Text from email sent to members 21 April 2021
The USS pension scheme recently calculated that on a ‘best estimate’ basis, our pension scheme is £4bn in surplus.* ‘Best estimate’ (or ‘unbiased estimate’) means that this scenario is considered 50% likely to happen. The legal requirement for submitting a pension valuation, however, is that the calculations are done on a ‘prudent’ not ‘best estimate’ basis. ‘Prudent’, in this context, means more than 50% likely to happen. The £4bn surplus, then, is a starting point for those calculations, and the more ‘prudence’ is applied to them the lower the theoretical value of the scheme.
You will have heard of there being a significant deficit in the scheme, and it is likely that this has been represented to you as a fact, and probably without any reference to the ‘best estimate’ surplus. As a consequence of this narrated ‘deficit’, we are told, we must consider a possible reduction in our pension benefits – the amount we can rely on as income in retirement.
This ‘deficit’ is the mathematical consequence of applying excessive prudence to that best estimate surplus. Some people will argue that the deficit is a result of factors such as increased longevity and market conditions, and yet the Superannuation Arrangements of the University of London pension scheme (SAUL) recently posted a surplus in their valuation, not a deficit. If a surplus/deficit was really only down to market conditions and demographic features, as some would have us believe, then SAUL too would have posted a deficit. But market conditions etc. are simply some of the ingredients in the calculation of a valuation. It is the recipe that is used that ultimately defines the valuation, and the management of assets and liabilities are very different in SAUL and USS.
One of the key factors in a valuation, more so than longevity and market conditions, is a thing called the ‘discount rate’. This is because a valuation is not about whether there is an account currently in the red or black (in fact the USS assets are currently valued at £80bn, and less than £2bn is needed to be paid out annually, with more than £2bn coming in annually – the scheme remains cash-flow positive with growing assets). Instead, what a valuation does is ask if the current value of the assets matches the current size of all the future pensions that have been promised to date – yours and mine. Fundamentally that is a good question, though it is less crucial in an open and healthy scheme such as ours than in a closing or closed scheme. The ‘discount rate’ in effect is the amount by which you believe those assets will grow over time (because if you have a debt to pay long in the future, you don’t need to hold the full amount now if you can earn returns on it in the interim). As part of their excessively prudent approach, USS are suggesting that the assets will grow at around CPI + 0%, which is to say pretty much not at all – excessive prudence. That is a significantly dominant ingredient in their valuation recipe. Everything that you hear now about the ‘deficit’ has its origins here in decisions that USS make about the valuation.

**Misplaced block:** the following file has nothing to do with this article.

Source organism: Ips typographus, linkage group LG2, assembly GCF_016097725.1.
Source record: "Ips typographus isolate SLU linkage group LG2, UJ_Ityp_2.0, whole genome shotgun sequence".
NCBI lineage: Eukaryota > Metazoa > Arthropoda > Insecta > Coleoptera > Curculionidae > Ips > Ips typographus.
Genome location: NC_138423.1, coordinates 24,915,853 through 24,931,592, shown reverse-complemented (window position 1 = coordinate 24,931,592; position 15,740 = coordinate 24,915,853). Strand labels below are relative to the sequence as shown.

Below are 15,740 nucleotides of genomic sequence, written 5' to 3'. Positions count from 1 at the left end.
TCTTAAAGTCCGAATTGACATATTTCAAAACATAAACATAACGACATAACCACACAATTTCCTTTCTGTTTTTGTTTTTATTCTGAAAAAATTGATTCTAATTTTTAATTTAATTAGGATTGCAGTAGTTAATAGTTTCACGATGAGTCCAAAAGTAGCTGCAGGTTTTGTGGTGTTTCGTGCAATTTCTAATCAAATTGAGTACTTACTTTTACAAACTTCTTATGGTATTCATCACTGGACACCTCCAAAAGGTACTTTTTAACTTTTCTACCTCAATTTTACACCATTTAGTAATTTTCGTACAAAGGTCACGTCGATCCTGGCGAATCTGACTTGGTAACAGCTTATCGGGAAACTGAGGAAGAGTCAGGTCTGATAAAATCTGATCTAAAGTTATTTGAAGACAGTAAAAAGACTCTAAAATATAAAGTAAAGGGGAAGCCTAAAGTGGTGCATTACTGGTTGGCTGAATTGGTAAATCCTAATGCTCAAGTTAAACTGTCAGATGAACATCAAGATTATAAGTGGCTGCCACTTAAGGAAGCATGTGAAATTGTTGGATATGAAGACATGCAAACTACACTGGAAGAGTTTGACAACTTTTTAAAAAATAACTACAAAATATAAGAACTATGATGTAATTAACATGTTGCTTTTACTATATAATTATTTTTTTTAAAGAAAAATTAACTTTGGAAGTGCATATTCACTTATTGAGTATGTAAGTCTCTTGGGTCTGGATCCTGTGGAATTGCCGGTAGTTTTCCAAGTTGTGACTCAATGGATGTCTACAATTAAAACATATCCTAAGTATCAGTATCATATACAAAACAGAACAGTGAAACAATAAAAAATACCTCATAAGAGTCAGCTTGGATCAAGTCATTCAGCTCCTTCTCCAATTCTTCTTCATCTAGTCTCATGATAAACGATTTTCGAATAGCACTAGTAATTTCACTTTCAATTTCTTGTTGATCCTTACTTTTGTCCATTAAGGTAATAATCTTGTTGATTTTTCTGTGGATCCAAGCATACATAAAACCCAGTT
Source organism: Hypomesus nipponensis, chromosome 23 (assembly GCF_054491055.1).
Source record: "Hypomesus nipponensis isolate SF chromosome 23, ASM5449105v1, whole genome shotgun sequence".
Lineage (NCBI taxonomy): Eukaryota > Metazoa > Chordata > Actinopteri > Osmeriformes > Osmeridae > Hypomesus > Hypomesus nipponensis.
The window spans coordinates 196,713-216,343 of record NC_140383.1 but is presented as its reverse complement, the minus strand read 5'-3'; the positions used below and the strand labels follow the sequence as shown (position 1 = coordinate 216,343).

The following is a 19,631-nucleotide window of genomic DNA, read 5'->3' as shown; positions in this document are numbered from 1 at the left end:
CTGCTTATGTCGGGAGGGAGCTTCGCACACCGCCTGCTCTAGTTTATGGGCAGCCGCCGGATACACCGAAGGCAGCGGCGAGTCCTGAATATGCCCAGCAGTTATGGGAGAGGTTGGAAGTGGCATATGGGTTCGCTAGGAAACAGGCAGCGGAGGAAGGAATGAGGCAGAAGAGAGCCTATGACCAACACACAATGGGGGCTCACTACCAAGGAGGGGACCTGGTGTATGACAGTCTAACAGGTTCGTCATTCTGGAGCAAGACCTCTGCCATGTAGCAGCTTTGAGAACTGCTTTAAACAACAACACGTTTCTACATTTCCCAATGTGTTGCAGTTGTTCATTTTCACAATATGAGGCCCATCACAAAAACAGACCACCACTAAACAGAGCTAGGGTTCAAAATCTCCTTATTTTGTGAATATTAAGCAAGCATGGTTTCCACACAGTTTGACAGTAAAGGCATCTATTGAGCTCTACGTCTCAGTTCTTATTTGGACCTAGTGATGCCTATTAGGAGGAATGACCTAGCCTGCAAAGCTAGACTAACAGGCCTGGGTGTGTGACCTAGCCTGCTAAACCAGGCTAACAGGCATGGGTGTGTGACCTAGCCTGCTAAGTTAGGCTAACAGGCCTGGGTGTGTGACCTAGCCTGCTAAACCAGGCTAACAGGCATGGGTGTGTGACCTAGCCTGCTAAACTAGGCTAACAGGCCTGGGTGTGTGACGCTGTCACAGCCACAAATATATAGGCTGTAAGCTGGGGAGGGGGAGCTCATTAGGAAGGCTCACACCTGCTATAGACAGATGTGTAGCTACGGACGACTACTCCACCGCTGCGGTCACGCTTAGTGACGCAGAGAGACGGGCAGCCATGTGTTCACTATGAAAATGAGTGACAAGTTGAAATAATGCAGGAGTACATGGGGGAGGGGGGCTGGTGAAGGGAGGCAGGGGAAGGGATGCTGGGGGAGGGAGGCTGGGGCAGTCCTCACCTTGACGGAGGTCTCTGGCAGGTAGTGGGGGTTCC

The university will soon be sending round a survey of members, and the UUK template we have seen is disappointing, steering toward a pooled acceptance of benefit detriment. The UCU hopes to work with the university to make meaningful adjustments to this survey before it goes out, but please look out for communications from us at the point at which it is released.
Please alert colleagues in USS who are not UCU members to this post or forward the email on to them – we represent them too in matters of USS.
Do come to the UCU General Meeting tomorrow, at which we are proposing a motion on USS. See Ben’s email of earlier this afternoon.
There is a national Defend USS meeting this Friday that you might wish to sign up for: http://bit.ly/PensionFightBack
Pensions representative, University of Leeds UCU
*This figure is quoted in a First Actuarial note, quoting USS materials. First Actuarial themselves offer a ‘best estimate’ of £14bn surplus. The disparity is due to FA’s calculations being based on the actual assets that are held by USS, whereas USS calculates based on a theoretical model portfolio – another baked in aspect of prudence in any calculation of valuation.
Here are some recent links:
ABC of USS, jargon explained: http://www.leedsucu.org.uk/the-abc-of-uss-a-guide-to-the-jargon-that-surrounds-our-pension-scheme/
USS bite-sized: http://www.leedsucu.org.uk/uss-pensions-bite-sized/
The cost of opting out: http://www.leedsucu.org.uk/opting-out-of-the-uss-at-what-cost/
A crisis in USS governance: https://www.hepi.ac.uk/2021/04/06/the-uss-trustees-governance-crisis/
This page was last updated on 21 April 2021